Aleppo has been part of human history for some five thousand years. Abraham is said to have grazed his sheep on its slopes and donated their milk to the local poor. Alexander the Great founded a Hellenic settlement there. The city is cited in the Book of Samuel and Psalm 60, and for centuries its residents reflected the three great Abrahamic faiths. It was at one end of the ancient Silk Road, and a major metropolis in the many empires that conquered and ruled the region. Its medieval Citadel, pivotal during the Crusades, is one of the world’s oldest and largest castles. More recently, Shakespeare referred to Aleppo in both “Macbeth” and “Othello.”
The Battle of Aleppo, which since 2012 has pitted the despotic government of President Bashar al-Assad against an array of disorganized opposition rebels, now appears to be over. A deal to allow the safe passage of the last opposition fighters, their families, and any civilians who want to leave—an end to the agony—was brokered by Russia and Turkey. “All militants, together with members of their family and the injured, currently are going through agreed corridors in directions that they have chosen themselves voluntarily,” Russian Ambassador Vitaly Churkin told the U.N. Security Council.
The United States was not party to the deal, a State Department official told me. “We would welcome a ceasefire,” he said. “But we’re not sure about Russian intentions. Historically, they don’t always mean what they say.”
Much of the famed city, the largest in Syria, has already been destroyed. The Old City has been gutted. The destruction has been compared to that at Stalingrad and in the Warsaw Ghetto. In a crescendo of cruel air strikes, which have escalated since the summer, eastern Aleppo fell this week to the government forces holding the city’s western half.
The savagery had become primordial. U.N. Secretary-General Ban Ki-moon expressed alarm over reports of dozens of summary executions by government forces, hundreds of “missing” men, and atrocities against women and children during the final military push. At a special session of the U.N. Security Council on the Aleppo crisis, on Tuesday, France’s U.N. Ambassador, François Delattre, said, “The worst humanitarian tragedy of the twenty-first century is unfolding before our eyes.” The International Red Cross warned of a “human catastrophe” as Aleppo plunged into chaos. “Every hour, butcheries are carried out,” the Syrian Observatory for Human Rights reported. On Tuesday, it said that some six thousand boys and men had been detained after fleeing rebel-held areas.
The fall of Aleppo is the biggest victory for Assad in the grisly six-year war, which has killed more than four hundred thousand people and left more than half of Syria’s population, originally twenty-two million, dependent on international aid for daily survival. The odds were always against the rebel groups, which were outnumbered and outgunned by a government with airpower—and Russian, Iranian, and Lebanese Shiite forces to back it up. In the final days in the east, they basically collapsed.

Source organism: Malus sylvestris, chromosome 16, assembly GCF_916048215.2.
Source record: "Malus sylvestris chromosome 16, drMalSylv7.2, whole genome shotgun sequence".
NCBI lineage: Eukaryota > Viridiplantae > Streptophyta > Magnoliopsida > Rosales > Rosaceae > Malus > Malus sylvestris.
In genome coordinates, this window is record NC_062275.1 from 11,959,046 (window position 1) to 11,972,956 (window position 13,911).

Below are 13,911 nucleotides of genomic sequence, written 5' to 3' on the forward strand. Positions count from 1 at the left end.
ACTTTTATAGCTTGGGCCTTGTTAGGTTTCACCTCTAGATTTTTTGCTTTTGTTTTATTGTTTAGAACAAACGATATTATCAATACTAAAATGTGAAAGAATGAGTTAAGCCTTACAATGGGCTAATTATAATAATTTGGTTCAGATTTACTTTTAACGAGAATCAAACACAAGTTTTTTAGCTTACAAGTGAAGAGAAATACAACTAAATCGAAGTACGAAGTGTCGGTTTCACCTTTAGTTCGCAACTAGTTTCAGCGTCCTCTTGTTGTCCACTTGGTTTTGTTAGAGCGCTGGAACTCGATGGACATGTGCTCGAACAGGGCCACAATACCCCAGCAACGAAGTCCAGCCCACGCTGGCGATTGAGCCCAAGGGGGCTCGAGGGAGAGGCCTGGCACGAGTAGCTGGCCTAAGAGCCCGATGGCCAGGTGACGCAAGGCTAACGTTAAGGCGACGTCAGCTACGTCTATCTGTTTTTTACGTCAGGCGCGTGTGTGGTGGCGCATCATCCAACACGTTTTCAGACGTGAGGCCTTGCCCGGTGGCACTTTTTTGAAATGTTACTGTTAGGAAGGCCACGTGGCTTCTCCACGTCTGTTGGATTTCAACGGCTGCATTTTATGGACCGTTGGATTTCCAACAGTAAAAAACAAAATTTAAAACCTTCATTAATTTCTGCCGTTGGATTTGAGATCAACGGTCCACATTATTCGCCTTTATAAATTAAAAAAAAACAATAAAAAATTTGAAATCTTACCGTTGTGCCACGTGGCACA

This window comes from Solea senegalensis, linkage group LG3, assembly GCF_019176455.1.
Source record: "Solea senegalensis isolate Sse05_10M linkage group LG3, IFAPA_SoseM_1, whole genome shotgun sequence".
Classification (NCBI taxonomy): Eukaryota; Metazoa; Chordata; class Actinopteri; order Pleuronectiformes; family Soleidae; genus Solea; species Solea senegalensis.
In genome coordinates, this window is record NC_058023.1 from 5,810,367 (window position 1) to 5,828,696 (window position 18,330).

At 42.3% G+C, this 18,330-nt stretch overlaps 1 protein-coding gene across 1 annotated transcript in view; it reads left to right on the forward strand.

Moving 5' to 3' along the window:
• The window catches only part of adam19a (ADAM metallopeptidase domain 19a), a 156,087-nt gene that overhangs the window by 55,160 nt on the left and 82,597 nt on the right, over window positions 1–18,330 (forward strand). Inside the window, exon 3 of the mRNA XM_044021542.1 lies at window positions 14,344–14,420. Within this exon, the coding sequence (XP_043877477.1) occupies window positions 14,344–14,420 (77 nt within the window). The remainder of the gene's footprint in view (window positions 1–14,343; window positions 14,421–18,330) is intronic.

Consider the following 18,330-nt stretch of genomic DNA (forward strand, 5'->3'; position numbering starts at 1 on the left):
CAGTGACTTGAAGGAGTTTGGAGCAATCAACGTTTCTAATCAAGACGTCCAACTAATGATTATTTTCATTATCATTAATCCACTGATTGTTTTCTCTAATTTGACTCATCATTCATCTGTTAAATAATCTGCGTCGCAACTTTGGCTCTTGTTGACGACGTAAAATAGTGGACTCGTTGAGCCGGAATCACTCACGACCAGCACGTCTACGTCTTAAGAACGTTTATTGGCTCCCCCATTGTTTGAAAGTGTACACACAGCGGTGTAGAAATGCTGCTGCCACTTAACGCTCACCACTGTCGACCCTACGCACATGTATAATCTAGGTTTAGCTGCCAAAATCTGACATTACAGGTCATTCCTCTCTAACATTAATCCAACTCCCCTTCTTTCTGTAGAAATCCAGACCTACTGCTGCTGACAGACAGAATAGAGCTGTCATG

“They don’t have much time. They either have to surrender or die,” Syrian Lieutenant General Zaid al-Saleh told reporters, as he toured part of the recaptured city. Bedraggled civilians—long under siege and without hospitals, since the last one was bombed this fall—fled eastern Aleppo in droves.
The Assad dynasty’s conquest of Aleppo is a boon to the Russians, who covet Syria as their prime Arab ally—and for its Mediterranean port. Moscow may be gaming the Presidential transition in the United States, U.S. officials told me. It is trying to insure that Assad regains control over as much Syrian territory as possible before President-elect Donald Trump is inaugurated—to present the survival of the regime as a fait accompli. Iran and its Hezbollah allies are winners, too, albeit at a cost.
The loss of Aleppo is, in turn, a huge setback for the West, Turkey, and the Gulf monarchies, which supported several rebel factions with arms, training, or funds. For two years, Secretary of State John Kerry has been trying to broker a political transition that would include both the government and the opposition. As that effort imploded, he repeatedly met with his Russian counterpart, Sergey Lavrov, right up until last week, in Hamburg—in an attempt to negotiate a ceasefire that would allow the rebels and civilians a peaceful exit to a place of their choice. In the end, Russia managed to make a deal that excluded the United States.